The latest Intergovernmental Panel on Climate Change (IPCC) report manages, somehow, to ratchet up the sense of urgency surrounding the climate crisis, when you may have felt there were no more gears left. Strikingly, UN Secretary General António Guterres adds the emphasis to the report’s sobering findings and recommendations with a rhetorical haymaker of his own, and invoking an all-conquering Oscar-winning film in the process:
—This report is a clarion call to massively fast-track climate efforts by every country and every sector and on every timeframe. Our world needs climate action on all fronts: everything, everywhere, all at once.
This means two things for the aviation sector: 1/ we need to accelerate the furthest-reaching solutions that tackle the full climate impact of aviation (i.e. novel, zero-emission propulsion technology) and 2/ as other sectors respond to this clarion call with renewed vigour, hard to abate sectors will stand out more clearly.
Aviation, too, needs everything, everywhere, all at once. The industry needs increased volumes of biofuel SAF in whatever quantities are possible without impacting food resources or biodiversity. As the only game in town for certified, commercial aviation currently, we need to scale up the production volumes aggressively across the world.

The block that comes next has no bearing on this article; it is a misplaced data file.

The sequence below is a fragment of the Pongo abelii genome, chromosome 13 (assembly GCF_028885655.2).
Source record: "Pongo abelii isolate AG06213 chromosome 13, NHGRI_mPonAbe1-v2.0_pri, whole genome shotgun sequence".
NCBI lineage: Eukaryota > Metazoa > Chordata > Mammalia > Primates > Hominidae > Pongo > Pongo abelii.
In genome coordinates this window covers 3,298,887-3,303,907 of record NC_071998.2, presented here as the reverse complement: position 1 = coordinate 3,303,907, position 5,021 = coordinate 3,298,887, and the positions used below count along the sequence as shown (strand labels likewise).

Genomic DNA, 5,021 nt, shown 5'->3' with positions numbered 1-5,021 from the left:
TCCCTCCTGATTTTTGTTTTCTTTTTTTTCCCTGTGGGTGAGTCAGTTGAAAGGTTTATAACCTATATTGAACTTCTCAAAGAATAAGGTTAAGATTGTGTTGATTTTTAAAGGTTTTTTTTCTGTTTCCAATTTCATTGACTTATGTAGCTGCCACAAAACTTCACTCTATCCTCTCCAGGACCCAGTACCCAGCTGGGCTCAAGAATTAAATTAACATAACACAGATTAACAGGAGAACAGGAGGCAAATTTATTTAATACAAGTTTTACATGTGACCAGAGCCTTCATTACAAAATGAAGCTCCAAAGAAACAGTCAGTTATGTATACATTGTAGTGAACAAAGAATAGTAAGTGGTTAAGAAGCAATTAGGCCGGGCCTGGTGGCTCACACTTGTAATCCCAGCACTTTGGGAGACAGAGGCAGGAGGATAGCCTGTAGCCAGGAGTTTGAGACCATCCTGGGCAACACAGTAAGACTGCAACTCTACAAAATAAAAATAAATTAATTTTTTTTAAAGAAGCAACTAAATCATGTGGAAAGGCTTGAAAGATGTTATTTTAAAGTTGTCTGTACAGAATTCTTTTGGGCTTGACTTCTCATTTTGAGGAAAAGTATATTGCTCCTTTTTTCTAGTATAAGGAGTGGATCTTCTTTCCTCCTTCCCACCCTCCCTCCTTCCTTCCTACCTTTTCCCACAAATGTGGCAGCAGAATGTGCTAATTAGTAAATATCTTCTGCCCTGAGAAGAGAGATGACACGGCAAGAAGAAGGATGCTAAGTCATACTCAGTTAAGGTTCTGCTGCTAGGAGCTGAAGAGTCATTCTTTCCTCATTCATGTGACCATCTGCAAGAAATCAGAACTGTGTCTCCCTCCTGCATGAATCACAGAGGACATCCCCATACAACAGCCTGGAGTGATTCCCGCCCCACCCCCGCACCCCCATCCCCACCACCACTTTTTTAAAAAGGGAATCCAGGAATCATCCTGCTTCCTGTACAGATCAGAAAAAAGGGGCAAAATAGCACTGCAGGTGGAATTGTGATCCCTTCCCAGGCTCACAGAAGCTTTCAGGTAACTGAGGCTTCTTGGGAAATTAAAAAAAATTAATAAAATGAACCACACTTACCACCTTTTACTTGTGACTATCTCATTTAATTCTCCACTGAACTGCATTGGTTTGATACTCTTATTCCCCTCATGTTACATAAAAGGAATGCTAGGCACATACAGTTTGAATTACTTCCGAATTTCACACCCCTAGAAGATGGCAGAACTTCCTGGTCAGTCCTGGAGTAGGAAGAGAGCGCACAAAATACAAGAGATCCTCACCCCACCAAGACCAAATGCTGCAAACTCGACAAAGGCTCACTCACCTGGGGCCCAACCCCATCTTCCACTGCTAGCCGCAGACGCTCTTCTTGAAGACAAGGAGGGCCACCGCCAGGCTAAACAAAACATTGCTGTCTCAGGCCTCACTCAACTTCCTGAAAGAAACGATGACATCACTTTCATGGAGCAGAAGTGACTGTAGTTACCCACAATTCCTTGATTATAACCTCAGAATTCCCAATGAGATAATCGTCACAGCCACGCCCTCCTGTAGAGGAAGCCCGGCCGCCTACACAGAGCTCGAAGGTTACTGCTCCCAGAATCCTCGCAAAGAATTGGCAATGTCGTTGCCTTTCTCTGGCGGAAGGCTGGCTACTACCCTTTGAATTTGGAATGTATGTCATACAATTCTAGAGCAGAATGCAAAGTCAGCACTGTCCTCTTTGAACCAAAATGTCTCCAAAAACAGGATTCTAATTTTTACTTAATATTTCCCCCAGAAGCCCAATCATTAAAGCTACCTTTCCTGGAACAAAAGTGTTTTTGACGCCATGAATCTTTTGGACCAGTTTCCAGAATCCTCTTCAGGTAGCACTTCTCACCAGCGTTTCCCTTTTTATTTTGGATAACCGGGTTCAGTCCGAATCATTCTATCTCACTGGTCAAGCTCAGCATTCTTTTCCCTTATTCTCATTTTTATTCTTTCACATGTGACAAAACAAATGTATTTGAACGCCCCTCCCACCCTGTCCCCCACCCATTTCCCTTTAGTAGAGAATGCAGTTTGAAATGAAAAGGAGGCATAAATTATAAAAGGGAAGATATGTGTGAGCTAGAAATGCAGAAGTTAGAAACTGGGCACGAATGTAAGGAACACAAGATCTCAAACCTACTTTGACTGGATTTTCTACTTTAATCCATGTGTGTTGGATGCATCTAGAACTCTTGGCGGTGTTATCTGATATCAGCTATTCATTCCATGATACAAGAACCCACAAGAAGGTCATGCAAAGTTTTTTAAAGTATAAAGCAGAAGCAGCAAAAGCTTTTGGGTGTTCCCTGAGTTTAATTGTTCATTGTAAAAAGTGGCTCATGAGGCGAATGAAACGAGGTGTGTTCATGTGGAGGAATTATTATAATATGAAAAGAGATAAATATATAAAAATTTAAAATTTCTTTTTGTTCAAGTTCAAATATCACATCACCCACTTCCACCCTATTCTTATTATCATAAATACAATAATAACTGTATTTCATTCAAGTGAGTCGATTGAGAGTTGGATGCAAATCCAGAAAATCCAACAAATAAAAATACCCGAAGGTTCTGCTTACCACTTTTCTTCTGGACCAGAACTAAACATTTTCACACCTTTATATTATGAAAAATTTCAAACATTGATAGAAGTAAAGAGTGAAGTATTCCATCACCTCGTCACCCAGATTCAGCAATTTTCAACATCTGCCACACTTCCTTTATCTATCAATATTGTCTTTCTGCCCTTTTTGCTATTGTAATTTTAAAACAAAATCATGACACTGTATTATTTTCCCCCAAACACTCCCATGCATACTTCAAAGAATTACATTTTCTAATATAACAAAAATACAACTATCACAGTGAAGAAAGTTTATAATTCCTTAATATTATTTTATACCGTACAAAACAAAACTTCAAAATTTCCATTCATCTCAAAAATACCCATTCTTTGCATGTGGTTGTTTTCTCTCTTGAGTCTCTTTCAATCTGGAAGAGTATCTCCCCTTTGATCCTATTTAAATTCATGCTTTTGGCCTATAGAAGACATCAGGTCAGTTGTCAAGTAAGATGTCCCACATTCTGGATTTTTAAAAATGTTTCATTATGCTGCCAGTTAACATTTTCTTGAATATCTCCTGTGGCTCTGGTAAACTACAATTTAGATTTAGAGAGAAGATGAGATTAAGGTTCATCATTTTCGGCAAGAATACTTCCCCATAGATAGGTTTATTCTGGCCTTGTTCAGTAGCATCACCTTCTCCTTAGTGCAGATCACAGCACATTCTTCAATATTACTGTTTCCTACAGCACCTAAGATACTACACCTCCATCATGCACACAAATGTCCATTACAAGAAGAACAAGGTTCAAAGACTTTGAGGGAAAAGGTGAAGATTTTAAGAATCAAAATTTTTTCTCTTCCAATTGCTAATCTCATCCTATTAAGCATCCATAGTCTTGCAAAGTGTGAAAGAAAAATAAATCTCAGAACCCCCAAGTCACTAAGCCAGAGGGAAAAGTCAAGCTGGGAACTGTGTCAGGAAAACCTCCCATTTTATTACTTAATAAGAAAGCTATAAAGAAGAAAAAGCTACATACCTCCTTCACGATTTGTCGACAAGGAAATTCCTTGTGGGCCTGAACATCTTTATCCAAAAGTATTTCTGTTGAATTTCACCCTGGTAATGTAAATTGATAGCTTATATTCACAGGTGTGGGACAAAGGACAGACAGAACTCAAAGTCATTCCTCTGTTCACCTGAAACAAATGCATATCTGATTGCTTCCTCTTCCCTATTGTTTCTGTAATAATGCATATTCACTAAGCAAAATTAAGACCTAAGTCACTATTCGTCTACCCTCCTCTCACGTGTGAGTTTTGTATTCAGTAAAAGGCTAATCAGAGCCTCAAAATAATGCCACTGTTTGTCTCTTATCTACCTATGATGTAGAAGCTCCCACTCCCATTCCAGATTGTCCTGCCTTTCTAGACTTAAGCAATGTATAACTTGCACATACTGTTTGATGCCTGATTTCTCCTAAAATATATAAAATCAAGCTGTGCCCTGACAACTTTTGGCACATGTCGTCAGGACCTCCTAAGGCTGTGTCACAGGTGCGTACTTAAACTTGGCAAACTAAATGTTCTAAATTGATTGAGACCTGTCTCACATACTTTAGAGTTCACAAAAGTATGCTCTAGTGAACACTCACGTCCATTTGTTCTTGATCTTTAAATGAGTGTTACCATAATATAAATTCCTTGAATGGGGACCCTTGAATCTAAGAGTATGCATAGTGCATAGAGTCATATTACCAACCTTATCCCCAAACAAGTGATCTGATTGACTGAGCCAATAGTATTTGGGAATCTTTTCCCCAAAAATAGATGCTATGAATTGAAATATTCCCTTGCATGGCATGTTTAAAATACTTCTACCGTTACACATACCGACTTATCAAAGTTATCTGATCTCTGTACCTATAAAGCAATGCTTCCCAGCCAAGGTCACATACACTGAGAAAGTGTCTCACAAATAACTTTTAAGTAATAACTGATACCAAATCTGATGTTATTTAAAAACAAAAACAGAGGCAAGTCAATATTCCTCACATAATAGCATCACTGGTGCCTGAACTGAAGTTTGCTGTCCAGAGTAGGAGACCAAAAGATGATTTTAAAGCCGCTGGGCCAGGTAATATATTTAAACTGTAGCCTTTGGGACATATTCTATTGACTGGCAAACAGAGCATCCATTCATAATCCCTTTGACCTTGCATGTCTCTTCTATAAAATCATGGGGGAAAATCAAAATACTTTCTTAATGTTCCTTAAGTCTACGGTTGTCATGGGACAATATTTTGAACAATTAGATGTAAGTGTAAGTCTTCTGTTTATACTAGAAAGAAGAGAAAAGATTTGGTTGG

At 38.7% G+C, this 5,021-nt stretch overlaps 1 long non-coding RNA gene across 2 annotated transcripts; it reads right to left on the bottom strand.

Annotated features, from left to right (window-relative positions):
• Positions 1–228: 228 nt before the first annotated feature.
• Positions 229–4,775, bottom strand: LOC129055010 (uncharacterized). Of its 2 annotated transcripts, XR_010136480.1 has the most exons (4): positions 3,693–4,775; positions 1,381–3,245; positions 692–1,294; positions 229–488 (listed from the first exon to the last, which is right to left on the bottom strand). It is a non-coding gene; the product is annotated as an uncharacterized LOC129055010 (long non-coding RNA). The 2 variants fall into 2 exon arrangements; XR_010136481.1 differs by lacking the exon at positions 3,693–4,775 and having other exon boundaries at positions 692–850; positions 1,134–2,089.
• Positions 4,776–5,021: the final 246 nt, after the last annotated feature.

We also need to advance the use of hydrogen, which will make even deeper cuts into aviation’s climate impact and enable the sector to tap into the plentiful renewable energy resources that are available and waiting to be accessed.
But we also need to recognize that flying on combustion engines, even if carbon neutral (SAF) or zero-carbon (hydrogen combustion), is unlikely to be considered particularly green in the coming decades, especially if volumes remain challenging. Even with an abundant supply of SAF, a growing understanding of non-carbon emission impact will soon erode any grace afforded to the industry for reducing its carbon emissions.
The hydrogen-electric propulsion technology we are developing at pace will offer the long-term solution for all aircraft size categories ultimately, and can be technologically viable for aircraft up to the single-aisle category by the mid-2030s, thus enabling the industry to tackle more than half of its GHG emissions. It will also tackle air quality impacts at or around airports.
Too often, the potential for zero-emission aviation is dismissed as too far in the future or constrained by renewable capacity. But these engines are now flying commercial-scale aircraft, and the compelling case presented by Tesla as part of its investor day should give us all optimism for the opportunity to rapidly scale renewable capacity.
If we are ambitious enough in encouraging and supporting the adoption of zero-emission flight, we can have the technology to tackle the majority of the sector’s greenhouse gas emissions well ahead of 2050, but existing roadmaps rarely reflect that opportunity.
One thing is clear from the IPCC’s “final warning” – the time for modest interventions is running out. Policies need to be bolder across the board, and aviation, the fastest-growing source of greenhouse gas emissions, needs to be included. If SAF and market-based measures are the majority of carbon emissions abatement in 2050, the industry will not have succeeded.